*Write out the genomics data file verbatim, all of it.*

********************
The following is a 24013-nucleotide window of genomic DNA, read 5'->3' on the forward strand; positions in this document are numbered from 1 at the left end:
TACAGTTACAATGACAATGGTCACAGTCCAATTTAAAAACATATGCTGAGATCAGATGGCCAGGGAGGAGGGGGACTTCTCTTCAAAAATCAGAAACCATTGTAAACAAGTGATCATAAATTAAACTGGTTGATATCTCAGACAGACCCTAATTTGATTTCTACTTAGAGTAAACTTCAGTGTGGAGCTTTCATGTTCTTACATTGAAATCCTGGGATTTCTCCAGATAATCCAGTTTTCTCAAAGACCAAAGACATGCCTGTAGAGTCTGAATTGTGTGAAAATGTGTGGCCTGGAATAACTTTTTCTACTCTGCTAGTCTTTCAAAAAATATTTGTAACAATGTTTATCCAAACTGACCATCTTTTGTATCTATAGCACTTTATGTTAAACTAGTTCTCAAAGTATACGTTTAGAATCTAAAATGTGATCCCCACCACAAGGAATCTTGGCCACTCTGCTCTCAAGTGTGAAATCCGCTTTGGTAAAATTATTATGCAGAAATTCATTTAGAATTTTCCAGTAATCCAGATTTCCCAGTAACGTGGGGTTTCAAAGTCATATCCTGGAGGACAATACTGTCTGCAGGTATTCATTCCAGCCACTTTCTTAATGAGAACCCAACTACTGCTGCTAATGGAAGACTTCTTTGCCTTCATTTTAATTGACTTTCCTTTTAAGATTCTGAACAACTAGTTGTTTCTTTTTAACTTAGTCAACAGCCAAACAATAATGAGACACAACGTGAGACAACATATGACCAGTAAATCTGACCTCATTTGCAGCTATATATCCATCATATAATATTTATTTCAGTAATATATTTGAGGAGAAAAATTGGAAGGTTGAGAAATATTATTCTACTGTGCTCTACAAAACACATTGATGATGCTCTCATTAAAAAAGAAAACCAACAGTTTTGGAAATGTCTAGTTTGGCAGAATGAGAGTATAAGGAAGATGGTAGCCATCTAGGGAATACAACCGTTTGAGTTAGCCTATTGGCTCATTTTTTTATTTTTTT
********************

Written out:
The following is a 24013-nucleotide window of genomic DNA, read 5'->3' on the forward strand; positions in this document are numbered from 1 at the left end:
TACAGTTACAATGACAATGGTCACAGTCCAATTTAAAAACATATGCTGAGATCAGATGGCCAGGGAGGAGGGGGACTTCTCTTCAAAAATCAGAAACCATTGTAAACAAGTGATCATAAATTAAACTGGTTGATATCTCAGACAGACCCTAATTTGATTTCTACTTAGAGTAAACTTCAGTGTGGAGCTTTCATGTTCTTACATTGAAATCCTGGGATTTCTCCAGATAATCCAGTTTTCTCAAAGACCAAAGACATGCCTGTAGAGTCTGAATTGTGTGAAAATGTGTGGCCTGGAATAACTTTTTCTACTCTGCTAGTCTTTCAAAAAATATTTGTAACAATGTTTATCCAAACTGACCATCTTTTGTATCTATAGCACTTTATGTTAAACTAGTTCTCAAAGTATACGTTTAGAATCTAAAATGTGATCCCCACCACAAGGAATCTTGGCCACTCTGCTCTCAAGTGTGAAATCCGCTTTGGTAAAATTATTATGCAGAAATTCATTTAGAATTTTCCAGTAATCCAGATTTCCCAGTAACGTGGGGTTTCAAAGTCATATCCTGGAGGACAATACTGTCTGCAGGTATTCATTCCAGCCACTTTCTTAATGAGAACCCAACTACTGCTGCTAATGGAAGACTTCTTTGCCTTCATTTTAATTGACTTTCCTTTTAAGATTCTGAACAACTAGTTGTTTCTTTTTAACTTAGTCAACAGCCAAACAATAATGAGACACAACGTGAGACAACATATGACCAGTAAATCTGACCTCATTTGCAGCTATATATCCATCATATAATATTTATTTCAGTAATATATTTGAGGAGAAAAATTGGAAGGTTGAGAAATATTATTCTACTGTGCTCTACAAAACACATTGATGATGCTCTCATTAAAAAAGAAAACCAACAGTTTTGGAAATGTCTAGTTTGGCAGAATGAGAGTATAAGGAAGATGGTAGCCATCTAGGGAATACAACCGTTTGAGTTAGCCTATTGGCTCATTTTTTTATTTTTTT